After receiving a London Diabetes UK (DUK) PhD scholarship in 2007, I commenced my doctoral studies in the lab of Dr. Wendy Macfarlane, Reader in the Diabetes Research Group, The Centre for Biomedical & Health Science Research (CBHSR), School of Pharmacy and Biomolecular Science, at the University of Brighton, UK. Dr Macfarlane’s work focused primarily on beta (β)-cell function. My project set to identify key genes imperative for β-cell viability, function and apoptosis via a multitude of signaling pathways. The studies revealed that pharmacological interventions with agents such as thiozolidinediones (TZDs), such as Rosiglitazone, used as therapy for type 2 diabetes (T2D), have additional effects to their already established effects of increasing insulin sensitivity thereby lowering circulating blood insulin in peripheral tissues such as muscle and fat. We report that TZDs exert direct protective effects on β-cell viability and function through PPARγ receptor-dependent and independent pathways and can protect cells from fatty-acid induced apoptosis.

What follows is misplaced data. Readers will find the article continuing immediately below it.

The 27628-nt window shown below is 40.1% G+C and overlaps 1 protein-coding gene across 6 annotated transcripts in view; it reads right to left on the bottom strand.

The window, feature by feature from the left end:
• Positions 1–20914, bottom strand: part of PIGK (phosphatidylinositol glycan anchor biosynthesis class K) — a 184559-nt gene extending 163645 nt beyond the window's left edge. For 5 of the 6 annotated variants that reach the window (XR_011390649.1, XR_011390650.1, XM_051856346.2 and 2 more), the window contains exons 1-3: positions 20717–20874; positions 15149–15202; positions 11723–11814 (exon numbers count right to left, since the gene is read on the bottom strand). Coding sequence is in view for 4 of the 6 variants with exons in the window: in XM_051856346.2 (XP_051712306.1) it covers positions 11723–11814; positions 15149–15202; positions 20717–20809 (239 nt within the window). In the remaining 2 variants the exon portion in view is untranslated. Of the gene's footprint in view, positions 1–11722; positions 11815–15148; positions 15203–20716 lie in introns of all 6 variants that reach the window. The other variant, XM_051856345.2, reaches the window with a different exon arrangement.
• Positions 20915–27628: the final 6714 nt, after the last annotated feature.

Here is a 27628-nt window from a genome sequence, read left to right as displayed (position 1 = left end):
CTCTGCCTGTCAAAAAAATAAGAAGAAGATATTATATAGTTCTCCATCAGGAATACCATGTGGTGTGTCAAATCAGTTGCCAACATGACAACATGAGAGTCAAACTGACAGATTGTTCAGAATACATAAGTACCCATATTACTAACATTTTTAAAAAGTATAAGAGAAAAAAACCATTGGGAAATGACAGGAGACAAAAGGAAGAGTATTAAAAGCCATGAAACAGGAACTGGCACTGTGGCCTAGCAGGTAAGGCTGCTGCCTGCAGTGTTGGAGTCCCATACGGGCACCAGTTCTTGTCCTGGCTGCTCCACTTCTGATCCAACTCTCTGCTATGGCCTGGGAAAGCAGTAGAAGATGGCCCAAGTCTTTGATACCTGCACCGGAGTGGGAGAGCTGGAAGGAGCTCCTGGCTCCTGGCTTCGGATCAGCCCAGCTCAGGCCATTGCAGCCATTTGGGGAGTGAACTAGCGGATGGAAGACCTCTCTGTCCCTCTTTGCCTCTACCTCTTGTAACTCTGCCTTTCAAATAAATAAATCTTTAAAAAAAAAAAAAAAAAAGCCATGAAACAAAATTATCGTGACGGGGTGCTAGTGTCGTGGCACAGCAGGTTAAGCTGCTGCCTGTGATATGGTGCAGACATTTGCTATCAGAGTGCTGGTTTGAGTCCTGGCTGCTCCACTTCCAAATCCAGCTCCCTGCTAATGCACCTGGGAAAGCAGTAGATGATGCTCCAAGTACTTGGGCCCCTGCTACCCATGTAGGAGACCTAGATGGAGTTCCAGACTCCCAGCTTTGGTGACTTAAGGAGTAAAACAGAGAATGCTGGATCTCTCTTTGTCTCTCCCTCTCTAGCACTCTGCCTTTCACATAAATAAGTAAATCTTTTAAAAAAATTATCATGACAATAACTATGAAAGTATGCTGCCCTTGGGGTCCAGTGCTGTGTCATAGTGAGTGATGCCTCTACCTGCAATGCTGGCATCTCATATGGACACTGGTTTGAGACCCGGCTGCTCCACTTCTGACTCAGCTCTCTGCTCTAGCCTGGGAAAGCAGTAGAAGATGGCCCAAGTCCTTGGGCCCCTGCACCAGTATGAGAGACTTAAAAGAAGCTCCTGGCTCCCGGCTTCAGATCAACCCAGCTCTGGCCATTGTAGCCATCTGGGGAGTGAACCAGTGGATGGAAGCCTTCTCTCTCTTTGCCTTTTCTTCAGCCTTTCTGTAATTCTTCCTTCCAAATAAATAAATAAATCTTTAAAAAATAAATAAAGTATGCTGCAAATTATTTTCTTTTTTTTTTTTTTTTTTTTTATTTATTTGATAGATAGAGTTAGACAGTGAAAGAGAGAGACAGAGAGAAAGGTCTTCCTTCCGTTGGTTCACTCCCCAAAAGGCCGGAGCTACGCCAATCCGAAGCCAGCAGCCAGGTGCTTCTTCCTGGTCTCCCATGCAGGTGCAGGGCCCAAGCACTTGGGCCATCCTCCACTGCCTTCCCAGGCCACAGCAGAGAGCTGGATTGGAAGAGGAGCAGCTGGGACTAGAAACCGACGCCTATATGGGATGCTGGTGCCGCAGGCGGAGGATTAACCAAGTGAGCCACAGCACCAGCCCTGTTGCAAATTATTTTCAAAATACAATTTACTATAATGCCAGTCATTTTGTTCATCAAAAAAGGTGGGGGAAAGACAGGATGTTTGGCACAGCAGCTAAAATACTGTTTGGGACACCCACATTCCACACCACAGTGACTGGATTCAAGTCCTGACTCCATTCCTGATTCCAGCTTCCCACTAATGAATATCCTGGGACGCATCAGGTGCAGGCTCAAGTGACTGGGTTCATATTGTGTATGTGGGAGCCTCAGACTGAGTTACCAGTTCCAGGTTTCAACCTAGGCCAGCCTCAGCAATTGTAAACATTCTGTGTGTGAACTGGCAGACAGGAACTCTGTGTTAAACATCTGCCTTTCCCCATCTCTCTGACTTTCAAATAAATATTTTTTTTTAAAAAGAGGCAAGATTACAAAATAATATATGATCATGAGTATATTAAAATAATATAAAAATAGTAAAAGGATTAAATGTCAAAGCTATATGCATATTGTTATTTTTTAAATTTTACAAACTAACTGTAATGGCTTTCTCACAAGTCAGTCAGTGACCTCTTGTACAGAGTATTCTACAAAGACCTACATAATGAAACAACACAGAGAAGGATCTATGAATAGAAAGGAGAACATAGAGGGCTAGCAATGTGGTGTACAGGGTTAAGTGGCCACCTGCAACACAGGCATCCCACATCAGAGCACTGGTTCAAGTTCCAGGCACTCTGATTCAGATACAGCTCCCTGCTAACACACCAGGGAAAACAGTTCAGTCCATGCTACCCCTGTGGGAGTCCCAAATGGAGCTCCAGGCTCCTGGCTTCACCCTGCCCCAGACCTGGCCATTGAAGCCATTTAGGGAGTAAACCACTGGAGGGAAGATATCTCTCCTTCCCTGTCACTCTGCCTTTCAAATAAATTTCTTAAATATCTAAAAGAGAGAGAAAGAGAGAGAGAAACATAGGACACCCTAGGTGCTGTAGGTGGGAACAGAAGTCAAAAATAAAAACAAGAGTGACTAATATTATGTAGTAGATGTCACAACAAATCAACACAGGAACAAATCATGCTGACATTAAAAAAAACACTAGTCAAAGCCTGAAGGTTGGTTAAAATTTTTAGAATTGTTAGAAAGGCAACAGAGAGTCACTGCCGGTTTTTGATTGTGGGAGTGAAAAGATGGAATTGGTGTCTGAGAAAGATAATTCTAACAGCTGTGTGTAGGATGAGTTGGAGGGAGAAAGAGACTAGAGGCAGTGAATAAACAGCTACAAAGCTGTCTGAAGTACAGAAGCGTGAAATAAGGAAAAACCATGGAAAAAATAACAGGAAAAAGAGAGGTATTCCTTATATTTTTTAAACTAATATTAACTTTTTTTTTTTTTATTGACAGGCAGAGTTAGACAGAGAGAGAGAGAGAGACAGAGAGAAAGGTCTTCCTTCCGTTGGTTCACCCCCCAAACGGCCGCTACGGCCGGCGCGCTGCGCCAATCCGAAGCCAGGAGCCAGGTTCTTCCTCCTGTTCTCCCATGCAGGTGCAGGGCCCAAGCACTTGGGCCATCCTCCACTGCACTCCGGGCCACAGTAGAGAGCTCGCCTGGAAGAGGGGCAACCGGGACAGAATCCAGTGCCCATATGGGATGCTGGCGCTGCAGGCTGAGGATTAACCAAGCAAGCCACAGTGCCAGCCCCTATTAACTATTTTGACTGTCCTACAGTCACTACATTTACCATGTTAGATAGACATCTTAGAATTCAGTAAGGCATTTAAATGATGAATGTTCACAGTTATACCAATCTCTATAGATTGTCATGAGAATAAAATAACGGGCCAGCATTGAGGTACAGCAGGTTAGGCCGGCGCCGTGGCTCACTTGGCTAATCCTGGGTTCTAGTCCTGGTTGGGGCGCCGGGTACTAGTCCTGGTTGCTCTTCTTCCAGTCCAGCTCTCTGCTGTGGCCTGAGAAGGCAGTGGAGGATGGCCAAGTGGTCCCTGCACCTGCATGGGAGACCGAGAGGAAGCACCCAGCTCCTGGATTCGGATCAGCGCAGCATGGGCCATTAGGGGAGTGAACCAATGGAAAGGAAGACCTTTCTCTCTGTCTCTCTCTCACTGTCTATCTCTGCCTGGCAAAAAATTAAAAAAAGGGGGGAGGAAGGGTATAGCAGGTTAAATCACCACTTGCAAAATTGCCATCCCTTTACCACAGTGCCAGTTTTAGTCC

I earned my PhD, in October 2011.